Thursday, January 13, 2011

A little disheartened

I got very excited back in October about the veggies I was attempted to grow in big pots in my very small, urban garden. But I have to confess, I am a little disheartened with the results so far.

What I have learned is that it is a waste of time growing dwarf veggies. I harvested a big pot of dwarf carrots last night, which fed my family of four. I worked it out that the carrots for four people was worth about $24...not very cost effective. I have harvested about six broad beans...beans that is...not pods. And my dwarf beetroot are about the size of a large marble.

Oh well...back to the drawing board....

10 comments:

Carolyn said...

Poor you :(
I have tried many times to have a vegie garden but have never had great success. Something always gets there first, rabbits, slugs, birds,insects, weather. None the less I really want to give it a go and have a garden, time is the issue at the moment.

Carolyn said...

Bet those carrots tasted great though :)

Jo said...

Hi Sarah - Sympathy! I have found that it sometimes takes 2 goes before something crops for me so I never give up after one try! As Carolyn says I'm sure the carrots tasted great! You might want to try more things that grow "top fruit" rather than roots: tomatoes, capsicum, aubergine, courgette, cucumber, lettuce & one root radish have all worked OK for me in pots in the past. Also climbing green beans - we had 6 at the end of our runner bean row last year and had masses of beans. Best friends in UK have grown tomatoes in hanging basket. You might be a bit cool for ripening capsicum & aubergine but I used to grow stacks of courgette in UK.

Don't get disheartened it all tastes so good when it works :)

Jo Hart

Bronwyn hegarty said...

One mouthful and its all gone! Lots of fun trying though. I've got flowers on my two courgette plants in pots so waiting to see the fruits. Something has been nibbling one of the lettuces - snail, rabbit - must be a clever snail to jump up into the large pot. Radishes seem to be growing well but garlic is slow to bulb up - is that a gardening term?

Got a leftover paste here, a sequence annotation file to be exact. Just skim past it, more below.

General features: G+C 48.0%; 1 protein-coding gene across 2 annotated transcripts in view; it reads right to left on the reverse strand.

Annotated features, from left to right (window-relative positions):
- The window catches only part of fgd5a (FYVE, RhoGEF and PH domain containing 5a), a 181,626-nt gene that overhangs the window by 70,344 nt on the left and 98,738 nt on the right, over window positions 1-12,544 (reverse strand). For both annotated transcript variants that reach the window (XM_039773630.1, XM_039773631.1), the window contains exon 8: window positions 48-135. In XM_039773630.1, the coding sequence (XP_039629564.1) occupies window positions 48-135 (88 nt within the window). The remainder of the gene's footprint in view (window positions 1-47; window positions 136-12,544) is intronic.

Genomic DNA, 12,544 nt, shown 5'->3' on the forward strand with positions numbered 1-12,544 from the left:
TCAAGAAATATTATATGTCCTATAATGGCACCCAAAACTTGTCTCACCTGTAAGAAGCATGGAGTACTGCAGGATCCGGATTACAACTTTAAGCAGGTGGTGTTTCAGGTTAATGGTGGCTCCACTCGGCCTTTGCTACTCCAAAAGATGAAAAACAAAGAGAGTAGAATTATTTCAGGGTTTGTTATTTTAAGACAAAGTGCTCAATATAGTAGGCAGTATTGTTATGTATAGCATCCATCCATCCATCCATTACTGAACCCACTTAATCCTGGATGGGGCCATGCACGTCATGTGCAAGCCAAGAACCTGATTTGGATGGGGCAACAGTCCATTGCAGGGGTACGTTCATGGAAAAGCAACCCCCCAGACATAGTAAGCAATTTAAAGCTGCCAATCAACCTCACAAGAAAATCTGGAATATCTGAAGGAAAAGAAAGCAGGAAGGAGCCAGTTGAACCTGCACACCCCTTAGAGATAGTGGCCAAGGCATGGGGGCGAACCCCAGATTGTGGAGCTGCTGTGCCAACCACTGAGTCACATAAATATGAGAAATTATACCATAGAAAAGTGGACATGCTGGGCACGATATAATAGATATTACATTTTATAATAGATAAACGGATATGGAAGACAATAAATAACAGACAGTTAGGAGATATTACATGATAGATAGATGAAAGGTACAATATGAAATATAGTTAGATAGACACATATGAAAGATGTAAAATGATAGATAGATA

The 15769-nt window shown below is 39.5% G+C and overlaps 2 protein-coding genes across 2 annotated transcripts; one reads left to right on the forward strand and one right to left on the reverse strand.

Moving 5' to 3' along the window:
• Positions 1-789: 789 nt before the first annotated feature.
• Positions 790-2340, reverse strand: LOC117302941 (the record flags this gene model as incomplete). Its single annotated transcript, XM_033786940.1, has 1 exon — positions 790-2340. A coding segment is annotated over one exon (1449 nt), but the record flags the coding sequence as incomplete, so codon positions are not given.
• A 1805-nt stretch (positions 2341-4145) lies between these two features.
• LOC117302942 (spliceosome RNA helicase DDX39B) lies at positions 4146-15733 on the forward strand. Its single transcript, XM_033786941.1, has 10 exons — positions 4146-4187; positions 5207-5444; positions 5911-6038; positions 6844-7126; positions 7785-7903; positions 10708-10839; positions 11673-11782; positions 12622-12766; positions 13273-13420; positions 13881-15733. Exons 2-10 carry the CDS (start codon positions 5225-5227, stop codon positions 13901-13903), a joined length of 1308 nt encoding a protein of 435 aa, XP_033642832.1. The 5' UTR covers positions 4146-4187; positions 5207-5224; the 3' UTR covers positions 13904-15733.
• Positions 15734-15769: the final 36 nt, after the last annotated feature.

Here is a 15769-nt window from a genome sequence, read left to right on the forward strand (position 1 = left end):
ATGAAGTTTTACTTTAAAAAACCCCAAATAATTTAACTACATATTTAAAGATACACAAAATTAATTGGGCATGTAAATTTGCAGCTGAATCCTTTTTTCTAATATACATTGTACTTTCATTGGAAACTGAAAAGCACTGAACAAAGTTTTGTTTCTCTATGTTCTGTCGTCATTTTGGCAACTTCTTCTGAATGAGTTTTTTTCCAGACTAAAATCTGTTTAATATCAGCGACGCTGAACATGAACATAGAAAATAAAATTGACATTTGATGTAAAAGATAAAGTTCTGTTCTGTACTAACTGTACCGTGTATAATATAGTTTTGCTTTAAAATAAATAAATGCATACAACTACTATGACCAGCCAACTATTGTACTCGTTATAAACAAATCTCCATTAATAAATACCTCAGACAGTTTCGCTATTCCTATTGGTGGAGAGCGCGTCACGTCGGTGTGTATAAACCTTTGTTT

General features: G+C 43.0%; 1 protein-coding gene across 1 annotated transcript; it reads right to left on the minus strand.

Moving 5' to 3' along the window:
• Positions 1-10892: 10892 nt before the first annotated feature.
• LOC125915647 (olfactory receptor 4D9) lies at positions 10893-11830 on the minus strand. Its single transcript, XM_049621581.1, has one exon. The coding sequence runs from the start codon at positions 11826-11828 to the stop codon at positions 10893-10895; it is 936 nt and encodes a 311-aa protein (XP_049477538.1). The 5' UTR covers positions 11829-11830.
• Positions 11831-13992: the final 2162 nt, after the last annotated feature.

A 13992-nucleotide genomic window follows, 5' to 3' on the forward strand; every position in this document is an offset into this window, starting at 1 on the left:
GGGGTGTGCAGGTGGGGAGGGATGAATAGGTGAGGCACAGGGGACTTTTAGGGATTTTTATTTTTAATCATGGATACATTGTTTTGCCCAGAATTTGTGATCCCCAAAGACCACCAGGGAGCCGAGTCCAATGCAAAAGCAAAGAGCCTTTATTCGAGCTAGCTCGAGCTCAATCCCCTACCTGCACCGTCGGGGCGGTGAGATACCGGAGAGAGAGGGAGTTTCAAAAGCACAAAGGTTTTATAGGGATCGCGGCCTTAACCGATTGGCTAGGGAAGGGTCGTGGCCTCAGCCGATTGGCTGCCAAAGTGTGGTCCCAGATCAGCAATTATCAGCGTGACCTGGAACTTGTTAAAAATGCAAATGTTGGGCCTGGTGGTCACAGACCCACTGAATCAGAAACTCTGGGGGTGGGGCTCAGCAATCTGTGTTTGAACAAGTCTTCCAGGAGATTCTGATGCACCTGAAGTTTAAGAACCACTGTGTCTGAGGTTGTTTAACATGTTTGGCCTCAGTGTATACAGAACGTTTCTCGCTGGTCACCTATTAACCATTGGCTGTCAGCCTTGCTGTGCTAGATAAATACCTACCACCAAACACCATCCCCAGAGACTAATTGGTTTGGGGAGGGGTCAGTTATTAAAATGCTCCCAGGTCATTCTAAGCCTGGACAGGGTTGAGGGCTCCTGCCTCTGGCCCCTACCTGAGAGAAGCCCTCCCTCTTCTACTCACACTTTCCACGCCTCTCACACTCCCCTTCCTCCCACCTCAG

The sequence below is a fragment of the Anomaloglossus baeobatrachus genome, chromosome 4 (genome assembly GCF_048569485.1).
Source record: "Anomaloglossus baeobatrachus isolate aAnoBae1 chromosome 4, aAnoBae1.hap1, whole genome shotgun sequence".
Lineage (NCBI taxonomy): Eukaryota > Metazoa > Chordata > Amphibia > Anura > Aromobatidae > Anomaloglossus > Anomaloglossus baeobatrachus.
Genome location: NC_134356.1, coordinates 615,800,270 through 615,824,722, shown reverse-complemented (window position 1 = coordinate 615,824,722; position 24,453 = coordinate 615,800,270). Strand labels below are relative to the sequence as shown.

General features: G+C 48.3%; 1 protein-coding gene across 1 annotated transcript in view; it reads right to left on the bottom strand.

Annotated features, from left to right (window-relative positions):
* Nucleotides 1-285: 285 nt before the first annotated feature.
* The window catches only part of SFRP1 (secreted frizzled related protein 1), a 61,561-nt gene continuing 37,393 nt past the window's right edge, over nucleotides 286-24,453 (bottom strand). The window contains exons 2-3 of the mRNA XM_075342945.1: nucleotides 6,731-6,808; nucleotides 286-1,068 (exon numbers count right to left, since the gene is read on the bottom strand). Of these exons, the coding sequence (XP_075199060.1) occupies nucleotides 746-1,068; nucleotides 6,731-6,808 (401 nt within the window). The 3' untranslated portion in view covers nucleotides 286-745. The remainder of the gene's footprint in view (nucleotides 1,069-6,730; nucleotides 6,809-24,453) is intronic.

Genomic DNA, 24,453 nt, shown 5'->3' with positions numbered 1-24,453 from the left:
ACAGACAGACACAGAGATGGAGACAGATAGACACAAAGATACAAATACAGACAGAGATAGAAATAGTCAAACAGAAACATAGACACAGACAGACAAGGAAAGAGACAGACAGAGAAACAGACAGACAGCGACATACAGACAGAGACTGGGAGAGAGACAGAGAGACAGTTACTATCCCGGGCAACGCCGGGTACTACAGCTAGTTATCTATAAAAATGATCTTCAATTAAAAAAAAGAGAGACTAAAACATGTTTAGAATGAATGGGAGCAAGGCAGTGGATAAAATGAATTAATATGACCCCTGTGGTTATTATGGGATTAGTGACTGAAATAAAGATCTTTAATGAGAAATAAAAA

Leigh Blackall said...

Treat vege gardens as you would ornamental. Choose for the flowers, amazing plant structures, ease of care, and to condition your soils. That way you get beauty and therapy with the added bonus of the odd bit of food, and ever better soils. Reckon planting is a 3-5 year return cycle, not one year. Plant fruit trees, berry shrubs, lots of herbs, and soil conditioners like Comfrey (the Russian variety). Tomatoes are worth it. Herbs too. Squash is easy and a beautiful plant (good to plant now). Cranberries go great in Dunedin. Plant everything in LARGE masses and let it find its own ecosystem...

Sarah Stewart said...

Thank you all so much for your encouraging words.

@Leigh I do not have much 'land' to use, but what little garden I have, I am managing to grow broccoli and cauliflower with little effort. But you're right about taking 3 - 5 years. I must remember that the pot growing stuff I am doing is experimental at the moment...that it will take a couple of years at least to work out what grows well in pots and what does not.

@Carolyn The beauty of growing in pots is that I am escaping a lot of snails, slugs etc. My main problem is the cats using them as toilets.

@Jo Yes, I am finding that I am doing quite well with tomatoes and courgettes, although we had a period of terrible wind that thrashed the tomatoes. I have just planted climbing green beans in pots, so will be interested to see how they do.

@Bronwyn I have been growing garlic for 18 months...giving up on them becoming a decent size.

Sarah Stewart said...

Sebastian says:

Dear Sarah,

It is the fun of gardening that matters.

ms lottie said...

Pots dry out so quick and can really lose their nutrients quickly. Do you have a worm farm? Worm wee is a great thing to dilute and water pots with = water plus nutrition all in one.

Best success in pots I've had is quick growing leafy greens: lettuce, rocket, pak choi. Brassicas can do ok in big pots but better in autumn/winter. Climbing beans did well in an old bathtub and the old standby, cherry tomatoes, can be fantastic in pots.

Keep perservering, you'll find systems that work for you. And maybe some netting for yucky cats...urrgh.

Sarah Stewart said...

Thanks ms lottie...I have having a go with climbing beans...will be interesting to see how they go.

snapa said...

Hi Sarah, Snapenz here. I posted on your blog about a year ago. Your blog keeps popping up you know, when I'm searching for stuff.I'm working on a new blog now..
www.emigratenewzealand.co.cc
Anyway I read this piece a while bag, and thought I would share my success...

I literally took the seeds out of 1 tomato and threw them in some soil on Labour day, well I couldnt believe it when about 2 weeks later they germinated with a vengence! I gave loads of seedlings away, and I now have about 20 mature tomato plants with about 60 odd huge toms on - and they are still flowering - cant believe it ! Anyway, all I spent was 3 dollars on 2 large grow bags from the Warehouse, which I split into 3 shallow containers. If you ask at the Warehoue by the way if they have any split bags of compost, you get them seriously cheap - the same too of plants, etc, etc. They throw away thousands of dollars a week in the gardening department nationwide.....

Thats all for now duck,
Snapaenz